familiar names -- Rockefeller, Astor, Vanderbilt. Land bought and sold
for hundreds of thousands of dollars a front foot! Millions of tenants
paid rent each month with barely enough left over to keep body and
soul together. To Borsodi, New York was a devouring ugly monster.
His friendship deepened with Myrtle Mae Simpson, a Kansas farm girl.
They married in 1912, and Borsodi's father assigned them to a job in
Chicago. Chicago's Loop was even more concentrated, though with more
over-all sprawl, destitution, slums and ugliness than in New York.
Borsodi contacted Louis Post, editor of The Public, a journal devoted
to Henry George's principles. Borsodi used its columns to challenge
Socialist and Marxist ideas.
The Borsodis took other radical steps. Myrtle Mae's anemia, the
children's coughs, and Borsodi's rheumatism led them to investigate
natural therapies. They turned to whole foods. Explaining it as best
they could to the two boys, Ralph and Myrtle Mae gathered up the
loaves of white bread and boxes of white sugar and packaged cereals
and chucked it all into the garbage pail. In 1920 they left the city
and moved to 16 wooded acres in Rockland county. They built temporary
shelters and settled down to modern "homesteading".
They used rock to build shelters for chickens, rabbits, goats and a
pig; and for the first of a three-sectioned home for themselves. They
added a craft section for looms and weaving; a breeze-way for pool and
billiards. They planted, tilled, harvested and processed vegetables,
and in a few years berries and fruit. They were 80% self-maintaining
in food. They felled trees and cut wood for fireplaces and furnace.
They built a swimming pool and tennis court, and installed a linotype
in their basement -- Borsodi had things to say about the modern crisis
and what to do about it.
In 1928 Borsodi startled the world by publishing This Ugly
Civilization, America's first documented critique of
over-centralized industrialism. which was widely read during the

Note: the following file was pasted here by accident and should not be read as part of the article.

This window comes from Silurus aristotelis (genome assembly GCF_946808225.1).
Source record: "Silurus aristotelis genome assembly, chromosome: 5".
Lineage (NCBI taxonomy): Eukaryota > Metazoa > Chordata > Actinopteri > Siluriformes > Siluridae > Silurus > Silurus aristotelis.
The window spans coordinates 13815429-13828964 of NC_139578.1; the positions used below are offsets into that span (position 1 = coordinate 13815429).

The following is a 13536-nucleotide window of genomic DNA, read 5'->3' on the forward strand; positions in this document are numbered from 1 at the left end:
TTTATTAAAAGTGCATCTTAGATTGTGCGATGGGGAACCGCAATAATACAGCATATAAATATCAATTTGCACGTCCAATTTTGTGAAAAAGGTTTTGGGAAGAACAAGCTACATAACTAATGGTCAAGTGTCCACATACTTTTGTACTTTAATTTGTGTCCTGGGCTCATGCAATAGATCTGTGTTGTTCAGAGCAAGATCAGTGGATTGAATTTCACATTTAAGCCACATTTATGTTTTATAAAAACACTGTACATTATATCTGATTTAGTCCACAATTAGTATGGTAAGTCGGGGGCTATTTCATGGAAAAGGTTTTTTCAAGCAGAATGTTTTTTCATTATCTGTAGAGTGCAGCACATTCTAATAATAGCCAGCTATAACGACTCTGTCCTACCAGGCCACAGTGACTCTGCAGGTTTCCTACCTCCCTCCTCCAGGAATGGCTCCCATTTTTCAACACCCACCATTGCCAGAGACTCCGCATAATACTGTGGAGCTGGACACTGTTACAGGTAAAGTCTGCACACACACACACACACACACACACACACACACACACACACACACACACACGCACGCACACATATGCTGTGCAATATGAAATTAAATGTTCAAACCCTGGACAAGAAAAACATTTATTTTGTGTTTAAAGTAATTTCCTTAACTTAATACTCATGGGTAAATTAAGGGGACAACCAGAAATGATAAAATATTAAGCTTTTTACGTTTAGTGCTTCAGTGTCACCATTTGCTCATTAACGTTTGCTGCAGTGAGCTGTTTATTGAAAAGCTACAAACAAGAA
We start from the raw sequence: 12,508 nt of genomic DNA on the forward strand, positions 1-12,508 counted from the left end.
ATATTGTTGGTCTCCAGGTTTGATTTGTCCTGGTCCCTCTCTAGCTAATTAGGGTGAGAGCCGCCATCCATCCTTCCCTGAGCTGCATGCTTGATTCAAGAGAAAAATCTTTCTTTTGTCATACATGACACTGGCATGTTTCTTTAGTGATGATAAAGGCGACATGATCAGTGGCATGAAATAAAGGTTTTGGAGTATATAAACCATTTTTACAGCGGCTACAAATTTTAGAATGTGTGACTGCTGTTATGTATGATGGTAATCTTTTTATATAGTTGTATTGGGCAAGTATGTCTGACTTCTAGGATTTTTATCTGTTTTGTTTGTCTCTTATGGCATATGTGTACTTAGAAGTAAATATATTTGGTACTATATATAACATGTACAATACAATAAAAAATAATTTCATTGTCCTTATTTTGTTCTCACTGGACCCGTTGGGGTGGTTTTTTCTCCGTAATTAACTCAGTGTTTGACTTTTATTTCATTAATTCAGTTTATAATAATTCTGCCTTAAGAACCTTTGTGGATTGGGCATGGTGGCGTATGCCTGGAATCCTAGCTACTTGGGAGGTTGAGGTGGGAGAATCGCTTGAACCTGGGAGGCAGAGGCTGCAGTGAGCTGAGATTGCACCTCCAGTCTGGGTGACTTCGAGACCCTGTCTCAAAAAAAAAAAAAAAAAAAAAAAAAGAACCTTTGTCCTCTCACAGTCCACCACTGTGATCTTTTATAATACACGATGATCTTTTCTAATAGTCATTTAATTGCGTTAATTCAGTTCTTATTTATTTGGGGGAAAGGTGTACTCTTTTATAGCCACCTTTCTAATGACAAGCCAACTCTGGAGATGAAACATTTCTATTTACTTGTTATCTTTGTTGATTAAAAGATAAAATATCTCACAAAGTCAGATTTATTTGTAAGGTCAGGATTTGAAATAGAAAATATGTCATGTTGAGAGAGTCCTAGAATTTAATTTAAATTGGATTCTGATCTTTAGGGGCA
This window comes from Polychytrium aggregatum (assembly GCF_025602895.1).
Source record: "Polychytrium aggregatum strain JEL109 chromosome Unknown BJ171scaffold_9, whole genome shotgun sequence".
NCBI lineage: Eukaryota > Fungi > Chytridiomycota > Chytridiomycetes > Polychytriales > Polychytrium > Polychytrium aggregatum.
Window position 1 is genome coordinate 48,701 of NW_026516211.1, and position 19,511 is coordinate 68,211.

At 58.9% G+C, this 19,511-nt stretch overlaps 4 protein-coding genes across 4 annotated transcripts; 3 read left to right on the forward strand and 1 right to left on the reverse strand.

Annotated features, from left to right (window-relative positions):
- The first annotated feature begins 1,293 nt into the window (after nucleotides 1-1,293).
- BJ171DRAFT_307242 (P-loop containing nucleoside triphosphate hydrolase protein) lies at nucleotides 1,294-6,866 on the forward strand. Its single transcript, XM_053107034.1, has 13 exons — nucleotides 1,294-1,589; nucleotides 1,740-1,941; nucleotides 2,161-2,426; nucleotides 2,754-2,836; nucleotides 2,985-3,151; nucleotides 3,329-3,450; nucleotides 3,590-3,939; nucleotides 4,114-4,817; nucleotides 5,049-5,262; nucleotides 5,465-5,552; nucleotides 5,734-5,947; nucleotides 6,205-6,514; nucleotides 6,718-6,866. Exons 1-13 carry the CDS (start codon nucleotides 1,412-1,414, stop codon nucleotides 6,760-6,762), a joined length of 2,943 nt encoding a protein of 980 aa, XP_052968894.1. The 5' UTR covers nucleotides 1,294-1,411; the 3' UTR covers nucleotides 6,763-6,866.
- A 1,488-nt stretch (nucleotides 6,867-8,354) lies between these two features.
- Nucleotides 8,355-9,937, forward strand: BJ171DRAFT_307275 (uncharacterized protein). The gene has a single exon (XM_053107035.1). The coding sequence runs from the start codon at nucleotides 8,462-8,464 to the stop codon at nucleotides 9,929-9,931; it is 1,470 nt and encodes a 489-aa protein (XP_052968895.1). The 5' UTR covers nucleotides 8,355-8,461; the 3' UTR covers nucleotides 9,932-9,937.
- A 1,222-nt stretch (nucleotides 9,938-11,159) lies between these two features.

ensuing Great Depression. Because of it Borsodi was invited to Dayton,
Ohio, in 1932, to deal with their overwhelming unemployment. Borsodi
saw this as a way to extend "homesteading" as a social
movement, and a way to implement a trustee-ship, rental-form of
He proposed that families should return to the land: "Ring
Dayton with many small communities of from 30 to 50 families, each
producing their food and shelter on 2 to 5 acre plots. Let a Homestead
Association of families hold title to the land; let each family pay an
annual rental fee to their association rather than pay an outright
Persons involved agreed. Social agencies advanced money to buy 80
acres. Independence bonds were issued to provide loans to families for
buildings and equipment. Families applied, plots were assigned,
individuals instructed in gardening and building: construction was
begun. Suddenly the funds were exhausted.
To obtain more financial support, the only alternative seemed to he: "Borrow
from the Federal Government." Borsodi advised against it. "Government
money usually means government supervision and control. Government is
to protect persons and property from harm-not to build homes. Keep
Government out of business'" Borsodi concluded that if the
homesteaders chose government aid, he would withdraw and return to his
The homesteaders chose government funds. Borsodi withdrew, saying: "If
we in the U.S. are to get a proper balance between city and country,
and learn the proper function of government, we will need a new
education." Family and friends helped him plan and establish the
School of Living in 1936, near Suffern, New York. On its four-acre
homestead, the school was at the centre of 16 family homesteads, on a